How would Maryland define and foster literacy? Our state provides expectations and guidelines for financial literacy (via the MSDE website), family literacy (including Take 15 for the Family), and technology literacy (Standards through Grade 8). When I inquired about state-level literacy policy from MSDE’s Reading Team, I received the following prompt reply from Ava Spencer, Maryland’s Coordinator of Reading/English Language Arts:
The development of curriculum at MSDE involved the full implementation of the Maryland College and Career-Ready Standards, known nationally as the Common Core State Standards, this 2013-14 school year. The Maryland Frameworks were developed to indicate the essential skills and knowledge required of the Common Core Standards. These Frameworks have received acceptance from the State Board. Groups of teachers from all the districts worked to develop unit models for each grade level, which include sample lesson plans and lesson seeds. All these resources are on MSDE’s Blackboard website. In addition, educators also worked to provide a glossary and clarifications for all standards pre-K-12. These will be added to Blackboard soon.
All work on curriculum has been done by educators recommended by the district Assistant Superintendents. The work was facilitated by specialists here at MSDE. The work is submitted for acceptance and approval by the State Board.
Each school district provides their own curriculum to teachers, however, MSDE resources are developed and provided to support teachers in implementing the standards. Professional development on the standards and resources is given to teachers around the state via webinars, workshops, Educator Effectiveness Academies 2011-2013, and this summer through the College and Career-Ready Conferences. All PD is available to pre-K through higher ed. Most of this summer’s conferences will be held at institutions of higher education in order to include them.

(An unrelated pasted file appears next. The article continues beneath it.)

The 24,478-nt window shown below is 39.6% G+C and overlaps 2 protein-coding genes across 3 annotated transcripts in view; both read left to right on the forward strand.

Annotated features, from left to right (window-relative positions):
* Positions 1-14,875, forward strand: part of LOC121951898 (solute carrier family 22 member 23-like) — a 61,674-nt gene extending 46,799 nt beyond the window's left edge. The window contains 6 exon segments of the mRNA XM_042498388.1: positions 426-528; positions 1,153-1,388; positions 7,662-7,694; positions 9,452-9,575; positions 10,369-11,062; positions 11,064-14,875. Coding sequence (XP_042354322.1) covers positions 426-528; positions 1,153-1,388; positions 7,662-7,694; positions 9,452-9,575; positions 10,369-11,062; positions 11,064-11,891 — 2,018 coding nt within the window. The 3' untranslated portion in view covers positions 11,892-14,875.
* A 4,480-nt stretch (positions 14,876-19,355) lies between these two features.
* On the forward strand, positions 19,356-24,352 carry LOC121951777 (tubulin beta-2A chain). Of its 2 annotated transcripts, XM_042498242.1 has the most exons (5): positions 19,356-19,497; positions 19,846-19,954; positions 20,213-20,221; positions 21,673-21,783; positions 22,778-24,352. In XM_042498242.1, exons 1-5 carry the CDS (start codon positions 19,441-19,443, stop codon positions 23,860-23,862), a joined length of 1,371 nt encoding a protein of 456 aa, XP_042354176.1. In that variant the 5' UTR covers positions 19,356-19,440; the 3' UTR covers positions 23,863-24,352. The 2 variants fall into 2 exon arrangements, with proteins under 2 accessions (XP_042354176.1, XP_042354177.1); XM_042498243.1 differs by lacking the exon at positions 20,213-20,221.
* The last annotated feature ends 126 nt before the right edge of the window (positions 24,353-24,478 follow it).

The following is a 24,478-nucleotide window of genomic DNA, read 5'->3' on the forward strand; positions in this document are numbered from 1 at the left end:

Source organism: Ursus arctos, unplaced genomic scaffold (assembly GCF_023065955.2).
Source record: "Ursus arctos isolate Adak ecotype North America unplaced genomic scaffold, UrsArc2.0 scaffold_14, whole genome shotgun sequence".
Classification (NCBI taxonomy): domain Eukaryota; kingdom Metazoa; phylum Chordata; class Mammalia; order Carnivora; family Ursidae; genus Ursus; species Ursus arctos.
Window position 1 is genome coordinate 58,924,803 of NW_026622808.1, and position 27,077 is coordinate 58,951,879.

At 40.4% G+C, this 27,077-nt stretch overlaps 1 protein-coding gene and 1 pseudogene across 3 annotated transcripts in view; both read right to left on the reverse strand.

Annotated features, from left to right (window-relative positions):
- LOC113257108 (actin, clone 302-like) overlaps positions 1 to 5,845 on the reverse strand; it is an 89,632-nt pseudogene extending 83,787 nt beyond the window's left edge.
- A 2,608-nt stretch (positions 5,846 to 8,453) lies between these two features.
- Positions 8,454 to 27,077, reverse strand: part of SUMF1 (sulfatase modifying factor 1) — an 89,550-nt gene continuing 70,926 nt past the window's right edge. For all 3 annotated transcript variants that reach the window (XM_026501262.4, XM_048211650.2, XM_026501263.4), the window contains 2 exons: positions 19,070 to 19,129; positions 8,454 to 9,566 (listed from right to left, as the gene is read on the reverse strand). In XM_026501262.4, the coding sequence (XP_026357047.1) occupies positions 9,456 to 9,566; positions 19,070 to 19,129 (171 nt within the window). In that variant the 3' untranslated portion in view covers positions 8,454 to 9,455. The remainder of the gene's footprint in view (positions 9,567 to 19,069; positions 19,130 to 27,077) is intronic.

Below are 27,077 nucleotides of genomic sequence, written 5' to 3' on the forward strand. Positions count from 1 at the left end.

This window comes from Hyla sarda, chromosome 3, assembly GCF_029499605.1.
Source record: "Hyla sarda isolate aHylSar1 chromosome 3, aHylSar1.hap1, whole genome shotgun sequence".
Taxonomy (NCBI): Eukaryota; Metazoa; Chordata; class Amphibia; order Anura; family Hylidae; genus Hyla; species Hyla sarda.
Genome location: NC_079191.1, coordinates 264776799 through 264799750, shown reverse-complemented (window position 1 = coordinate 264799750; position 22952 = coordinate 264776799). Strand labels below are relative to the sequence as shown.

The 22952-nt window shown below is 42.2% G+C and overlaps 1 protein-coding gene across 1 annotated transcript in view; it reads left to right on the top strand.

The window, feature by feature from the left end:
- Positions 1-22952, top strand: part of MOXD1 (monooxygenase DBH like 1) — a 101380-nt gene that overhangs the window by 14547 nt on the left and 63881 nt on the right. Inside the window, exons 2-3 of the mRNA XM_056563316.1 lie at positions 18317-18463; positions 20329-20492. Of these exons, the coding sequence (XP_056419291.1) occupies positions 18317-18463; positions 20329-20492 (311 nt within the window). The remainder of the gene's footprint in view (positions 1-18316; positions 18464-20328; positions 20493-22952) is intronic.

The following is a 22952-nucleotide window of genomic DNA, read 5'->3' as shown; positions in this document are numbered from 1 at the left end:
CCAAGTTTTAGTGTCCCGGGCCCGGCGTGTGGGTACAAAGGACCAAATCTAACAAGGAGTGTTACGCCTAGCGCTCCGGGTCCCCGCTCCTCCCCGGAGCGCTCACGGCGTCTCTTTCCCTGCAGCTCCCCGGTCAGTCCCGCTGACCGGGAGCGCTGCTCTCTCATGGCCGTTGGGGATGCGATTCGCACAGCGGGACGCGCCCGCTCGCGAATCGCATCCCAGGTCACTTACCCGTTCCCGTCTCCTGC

As a part of the PARCC consortium, Maryland will use the PARCC assessment to assess students on the standards. Sample items and Practice tests are available to all educators on the PARCC website to support teachers.
Forty-three states have adopted the CCSS, which recommend the following shifts: “complex texts,” responses “grounded in evidence,” and “building knowledge through content-rich nonfiction.” CCSS Text Exemplars are provided for K-11. While this list is extensive with some variety, the reliance remains on classical literature with few modern, multicultural, or young adult texts included per grade levels.
Common Core’s desire to infuse literacy (reading, writing, speaking, and listening) in all subjects is laudable, but we teachers must consider how and why we are teaching as important as what we are teaching: inquiry, argumentation, critical thinking, citizenship, collaboration, empathy, and literacy.
How are we selecting and using complex texts? How are we assisting our diverse students in living fulfilling lives? Are we inspiring students to eschew aliteracy and become life-long learners? Are we guiding the navigation of a digital landscape? While we are claiming to prepare “all students [to] graduate from high school with the skills and knowledge necessary to succeed in college, career, and life, regardless of where they live,” are we lighting fires or force filling pails?